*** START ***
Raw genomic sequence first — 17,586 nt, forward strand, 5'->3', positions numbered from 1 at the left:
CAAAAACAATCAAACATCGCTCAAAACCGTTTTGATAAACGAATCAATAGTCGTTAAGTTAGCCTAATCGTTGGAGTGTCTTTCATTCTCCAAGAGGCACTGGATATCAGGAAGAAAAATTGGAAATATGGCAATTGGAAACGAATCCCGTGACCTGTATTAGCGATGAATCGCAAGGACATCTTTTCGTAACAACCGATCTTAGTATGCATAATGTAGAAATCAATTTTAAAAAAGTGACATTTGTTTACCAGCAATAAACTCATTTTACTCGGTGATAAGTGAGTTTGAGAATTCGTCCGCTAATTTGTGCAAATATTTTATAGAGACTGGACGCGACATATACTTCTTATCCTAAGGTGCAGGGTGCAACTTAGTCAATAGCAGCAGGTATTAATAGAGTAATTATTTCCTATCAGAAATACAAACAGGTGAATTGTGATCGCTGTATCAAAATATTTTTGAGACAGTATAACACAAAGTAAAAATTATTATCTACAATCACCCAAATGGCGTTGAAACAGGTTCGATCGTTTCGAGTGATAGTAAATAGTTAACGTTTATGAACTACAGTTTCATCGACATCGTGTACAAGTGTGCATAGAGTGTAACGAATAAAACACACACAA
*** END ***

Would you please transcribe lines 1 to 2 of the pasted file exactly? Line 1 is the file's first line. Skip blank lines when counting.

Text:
Raw genomic sequence first — 17,586 nt, forward strand, 5'->3', positions numbered from 1 at the left:
CAAAAACAATCAAACATCGCTCAAAACCGTTTTGATAAACGAATCAATAGTCGTTAAGTTAGCCTAATCGTTGGAGTGTCTTTCATTCTCCAAGAGGCACTGGATATCAGGAAGAAAAATTGGAAATATGGCAATTGGAAACGAATCCCGTGACCTGTATTAGCGATGAATCGCAAGGACATCTTTTCGTAACAACCGATCTTAGTATGCATAATGTAGAAATCAATTTTAAAAAAGTGACATTTGTTTACCAGCAATAAACTCATTTTACTCGGTGATAAGTGAGTTTGAGAATTCGTCCGCTAATTTGTGCAAATATTTTATAGAGACTGGACGCGACATATACTTCTTATCCTAAGGTGCAGGGTGCAACTTAGTCAATAGCAGCAGGTATTAATAGAGTAATTATTTCCTATCAGAAATACAAACAGGTGAATTGTGATCGCTGTATCAAAATATTTTTGAGACAGTATAACACAAAGTAAAAATTATTATCTACAATCACCCAAATGGCGTTGAAACAGGTTCGATCGTTTCGAGTGATAGTAAATAGTTAACGTTTATGAACTACAGTTTCATCGACATCGTGTACAAGTGTGCATAGAGTGTAACGAATAAAACACACACAA